The presence and characterization of measurement error in forestry Public Deposited

http://ir.library.oregonstate.edu/concern/graduate_thesis_or_dissertations/n583xx00g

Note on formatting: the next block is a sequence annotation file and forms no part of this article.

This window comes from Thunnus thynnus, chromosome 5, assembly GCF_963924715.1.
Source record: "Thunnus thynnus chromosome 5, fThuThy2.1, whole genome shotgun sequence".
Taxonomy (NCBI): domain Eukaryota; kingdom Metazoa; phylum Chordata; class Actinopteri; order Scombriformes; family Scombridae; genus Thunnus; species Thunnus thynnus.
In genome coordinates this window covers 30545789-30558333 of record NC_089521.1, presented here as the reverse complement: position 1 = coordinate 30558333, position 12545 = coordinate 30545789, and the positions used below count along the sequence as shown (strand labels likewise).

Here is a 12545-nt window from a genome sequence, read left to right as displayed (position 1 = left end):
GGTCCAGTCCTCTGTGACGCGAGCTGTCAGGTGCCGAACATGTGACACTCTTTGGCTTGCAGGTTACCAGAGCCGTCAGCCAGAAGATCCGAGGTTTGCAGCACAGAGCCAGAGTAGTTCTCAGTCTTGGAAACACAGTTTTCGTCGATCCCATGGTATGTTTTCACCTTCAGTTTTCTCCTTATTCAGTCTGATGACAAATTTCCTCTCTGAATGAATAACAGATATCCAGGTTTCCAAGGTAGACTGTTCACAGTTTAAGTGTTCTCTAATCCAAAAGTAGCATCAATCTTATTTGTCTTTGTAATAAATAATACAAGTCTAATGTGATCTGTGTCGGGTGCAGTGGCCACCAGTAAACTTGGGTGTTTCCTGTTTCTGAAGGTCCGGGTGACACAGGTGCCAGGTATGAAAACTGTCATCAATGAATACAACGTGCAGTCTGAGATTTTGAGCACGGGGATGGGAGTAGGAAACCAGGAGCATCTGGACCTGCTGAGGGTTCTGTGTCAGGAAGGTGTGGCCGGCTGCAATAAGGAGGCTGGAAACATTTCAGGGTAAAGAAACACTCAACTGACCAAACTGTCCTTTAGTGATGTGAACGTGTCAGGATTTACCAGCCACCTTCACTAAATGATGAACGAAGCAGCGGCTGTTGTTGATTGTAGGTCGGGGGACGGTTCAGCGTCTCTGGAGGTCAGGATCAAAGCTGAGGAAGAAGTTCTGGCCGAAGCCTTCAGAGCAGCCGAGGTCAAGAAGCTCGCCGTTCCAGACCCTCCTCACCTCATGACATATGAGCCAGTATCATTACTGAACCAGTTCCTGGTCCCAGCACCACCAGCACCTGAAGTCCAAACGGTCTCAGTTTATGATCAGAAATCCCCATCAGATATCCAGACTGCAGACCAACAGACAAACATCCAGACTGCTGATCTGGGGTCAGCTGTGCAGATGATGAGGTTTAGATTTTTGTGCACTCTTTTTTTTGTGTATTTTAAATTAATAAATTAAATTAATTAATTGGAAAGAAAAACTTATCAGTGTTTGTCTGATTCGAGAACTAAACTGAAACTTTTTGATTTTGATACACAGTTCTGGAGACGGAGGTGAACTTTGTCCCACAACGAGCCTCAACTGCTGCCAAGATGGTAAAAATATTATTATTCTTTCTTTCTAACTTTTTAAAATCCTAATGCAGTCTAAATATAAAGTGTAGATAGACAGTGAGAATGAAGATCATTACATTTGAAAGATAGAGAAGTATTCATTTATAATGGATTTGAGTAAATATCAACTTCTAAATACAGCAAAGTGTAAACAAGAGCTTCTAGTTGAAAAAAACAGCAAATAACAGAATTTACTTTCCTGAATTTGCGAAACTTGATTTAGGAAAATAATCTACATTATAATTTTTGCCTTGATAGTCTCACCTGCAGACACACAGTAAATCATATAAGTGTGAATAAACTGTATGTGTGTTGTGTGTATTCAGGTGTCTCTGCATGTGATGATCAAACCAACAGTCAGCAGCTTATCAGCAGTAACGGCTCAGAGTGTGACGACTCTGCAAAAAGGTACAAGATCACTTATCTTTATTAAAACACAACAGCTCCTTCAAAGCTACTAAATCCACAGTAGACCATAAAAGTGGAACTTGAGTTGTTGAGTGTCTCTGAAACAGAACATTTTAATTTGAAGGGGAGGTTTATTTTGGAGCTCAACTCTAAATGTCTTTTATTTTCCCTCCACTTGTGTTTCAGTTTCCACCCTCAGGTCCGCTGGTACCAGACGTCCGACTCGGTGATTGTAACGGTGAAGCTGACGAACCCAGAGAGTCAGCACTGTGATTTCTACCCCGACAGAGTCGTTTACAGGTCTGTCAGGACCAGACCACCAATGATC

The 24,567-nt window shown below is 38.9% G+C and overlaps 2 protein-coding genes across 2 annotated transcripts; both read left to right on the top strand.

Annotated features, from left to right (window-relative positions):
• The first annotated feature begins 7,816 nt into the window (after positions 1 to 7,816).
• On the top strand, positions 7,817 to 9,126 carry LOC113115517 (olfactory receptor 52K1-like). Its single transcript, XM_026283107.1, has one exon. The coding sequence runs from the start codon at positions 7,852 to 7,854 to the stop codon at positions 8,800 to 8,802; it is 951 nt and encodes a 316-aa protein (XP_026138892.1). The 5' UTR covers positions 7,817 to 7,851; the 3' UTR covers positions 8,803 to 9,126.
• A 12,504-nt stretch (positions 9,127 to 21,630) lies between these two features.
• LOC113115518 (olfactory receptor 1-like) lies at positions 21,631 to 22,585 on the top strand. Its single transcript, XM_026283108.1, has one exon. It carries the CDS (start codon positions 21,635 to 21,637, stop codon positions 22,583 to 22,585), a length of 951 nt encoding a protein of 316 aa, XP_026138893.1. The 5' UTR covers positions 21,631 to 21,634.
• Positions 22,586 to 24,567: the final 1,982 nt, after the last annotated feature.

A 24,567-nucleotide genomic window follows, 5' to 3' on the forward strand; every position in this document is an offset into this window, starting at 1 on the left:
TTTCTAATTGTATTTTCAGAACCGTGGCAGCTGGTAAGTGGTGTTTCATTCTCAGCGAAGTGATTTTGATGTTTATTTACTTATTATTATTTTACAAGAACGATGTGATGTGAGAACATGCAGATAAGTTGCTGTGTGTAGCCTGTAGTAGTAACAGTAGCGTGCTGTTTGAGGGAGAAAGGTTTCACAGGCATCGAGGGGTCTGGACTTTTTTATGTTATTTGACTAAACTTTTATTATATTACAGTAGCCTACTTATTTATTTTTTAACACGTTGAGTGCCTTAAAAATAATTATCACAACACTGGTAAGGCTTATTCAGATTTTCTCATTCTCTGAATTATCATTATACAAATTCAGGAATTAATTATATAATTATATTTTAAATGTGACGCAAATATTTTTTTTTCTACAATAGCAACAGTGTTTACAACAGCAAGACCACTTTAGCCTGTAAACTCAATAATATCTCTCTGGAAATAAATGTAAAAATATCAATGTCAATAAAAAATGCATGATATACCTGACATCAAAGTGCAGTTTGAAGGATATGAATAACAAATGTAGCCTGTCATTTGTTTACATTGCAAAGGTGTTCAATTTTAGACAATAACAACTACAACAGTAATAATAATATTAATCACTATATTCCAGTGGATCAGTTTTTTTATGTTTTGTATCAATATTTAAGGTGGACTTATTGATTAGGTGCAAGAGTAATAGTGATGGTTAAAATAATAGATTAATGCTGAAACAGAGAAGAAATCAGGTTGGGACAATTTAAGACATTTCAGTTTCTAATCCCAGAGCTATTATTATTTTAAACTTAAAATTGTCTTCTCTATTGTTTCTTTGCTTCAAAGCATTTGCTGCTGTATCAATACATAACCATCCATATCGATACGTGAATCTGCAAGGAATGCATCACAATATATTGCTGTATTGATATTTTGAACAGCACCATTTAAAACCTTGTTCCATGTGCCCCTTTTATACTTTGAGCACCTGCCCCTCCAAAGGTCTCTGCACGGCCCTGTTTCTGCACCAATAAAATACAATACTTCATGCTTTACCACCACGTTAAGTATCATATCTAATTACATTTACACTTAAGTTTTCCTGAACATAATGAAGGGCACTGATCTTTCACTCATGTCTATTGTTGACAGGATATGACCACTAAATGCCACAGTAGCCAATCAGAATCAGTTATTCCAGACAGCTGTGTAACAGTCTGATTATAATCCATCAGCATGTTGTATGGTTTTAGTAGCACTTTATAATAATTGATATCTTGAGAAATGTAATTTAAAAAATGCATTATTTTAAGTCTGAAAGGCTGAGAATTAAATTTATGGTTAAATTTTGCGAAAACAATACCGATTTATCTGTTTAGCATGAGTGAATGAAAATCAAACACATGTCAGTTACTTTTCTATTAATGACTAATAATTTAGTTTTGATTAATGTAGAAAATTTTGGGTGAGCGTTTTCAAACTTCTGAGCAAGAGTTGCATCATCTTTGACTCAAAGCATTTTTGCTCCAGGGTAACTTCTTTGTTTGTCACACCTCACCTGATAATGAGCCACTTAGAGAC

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  • Measurement error (ME) is a component of any study involving the use of actual measurements, but is often not recognized or is ignored. The consequences of MEs on estimates of tree and stand attributes and the parameters and predictions of forest models can be varied and severe, including the presence of bias and increased variance. While correction methods do exist for countering the effects of MEs, these methods require knowledge of the distribution of the errors. A new method for directly modeling error distributions called the two-stage error distribution (TSED) method is presented. This method is compared with traditional methods for error modeling through examples using diameter (D) and height (H) MEs. Comparisons are done based on a measure of dissimilarity between their fitted error distribution surfaces and the empirical error surface. Results indicate that the TSED method produces a much more accurate characterization of the ME distributions than traditional methods when a high percentage of errors are zero. When few measurements are exactly correct, the TSED method works as well as the most accurate form of the traditional method. The TSED method also performs better at characterizing distributions with asymmetric tails. It is therefore more adaptable than traditional methods and should be used for future error modeling. Variables included in forest models are often not simple variables such as D and H, but rather transformations of these variables. Applying correction techniques to account for MEs in these transformed variables requires distributions for the MEs of these variables. This information is often not available and may be time-consuming and expensive to collect and model. Indirect derivation methods are examined for obtaining the error distributions of transformed variables when the error distributions for their component variables are known. Statistical error distributions for D2 and D2H are first indirectly derived using known error distributions for D and H, and then directly estimated using the TSED method and under the assumption of normally distributed errors. Results indicate that indirect derivation can lead to error characterizations of the transformed variables as accurate or more accurate than direct estimation of the error distributions.
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